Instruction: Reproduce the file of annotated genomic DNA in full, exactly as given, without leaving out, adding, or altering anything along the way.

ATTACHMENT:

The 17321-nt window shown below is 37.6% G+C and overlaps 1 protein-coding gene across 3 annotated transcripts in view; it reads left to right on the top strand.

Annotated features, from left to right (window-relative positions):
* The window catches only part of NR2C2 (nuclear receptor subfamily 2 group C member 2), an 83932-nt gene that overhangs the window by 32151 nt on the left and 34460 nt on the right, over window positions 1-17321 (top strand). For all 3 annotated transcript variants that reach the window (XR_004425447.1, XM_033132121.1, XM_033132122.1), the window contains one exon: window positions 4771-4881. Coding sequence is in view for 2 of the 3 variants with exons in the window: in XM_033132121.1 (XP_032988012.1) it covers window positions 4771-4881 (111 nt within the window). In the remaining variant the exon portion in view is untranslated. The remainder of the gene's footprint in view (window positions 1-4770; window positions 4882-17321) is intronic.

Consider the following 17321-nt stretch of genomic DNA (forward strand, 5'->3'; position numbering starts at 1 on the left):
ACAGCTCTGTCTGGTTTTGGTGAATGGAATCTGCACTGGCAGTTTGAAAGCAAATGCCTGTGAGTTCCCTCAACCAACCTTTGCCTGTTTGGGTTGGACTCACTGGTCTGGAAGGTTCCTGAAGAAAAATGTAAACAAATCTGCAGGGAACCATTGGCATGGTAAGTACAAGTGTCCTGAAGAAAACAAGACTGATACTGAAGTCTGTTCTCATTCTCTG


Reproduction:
The 17321-nt window shown below is 37.6% G+C and overlaps 1 protein-coding gene across 3 annotated transcripts in view; it reads left to right on the top strand.

Annotated features, from left to right (window-relative positions):
* The window catches only part of NR2C2 (nuclear receptor subfamily 2 group C member 2), an 83932-nt gene that overhangs the window by 32151 nt on the left and 34460 nt on the right, over window positions 1-17321 (top strand). For all 3 annotated transcript variants that reach the window (XR_004425447.1, XM_033132121.1, XM_033132122.1), the window contains one exon: window positions 4771-4881. Coding sequence is in view for 2 of the 3 variants with exons in the window: in XM_033132121.1 (XP_032988012.1) it covers window positions 4771-4881 (111 nt within the window). In the remaining variant the exon portion in view is untranslated. The remainder of the gene's footprint in view (window positions 1-4770; window positions 4882-17321) is intronic.

Consider the following 17321-nt stretch of genomic DNA (forward strand, 5'->3'; position numbering starts at 1 on the left):
ACAGCTCTGTCTGGTTTTGGTGAATGGAATCTGCACTGGCAGTTTGAAAGCAAATGCCTGTGAGTTCCCTCAACCAACCTTTGCCTGTTTGGGTTGGACTCACTGGTCTGGAAGGTTCCTGAAGAAAAATGTAAACAAATCTGCAGGGAACCATTGGCATGGTAAGTACAAGTGTCCTGAAGAAAACAAGACTGATACTGAAGTCTGTTCTCATTCTCTG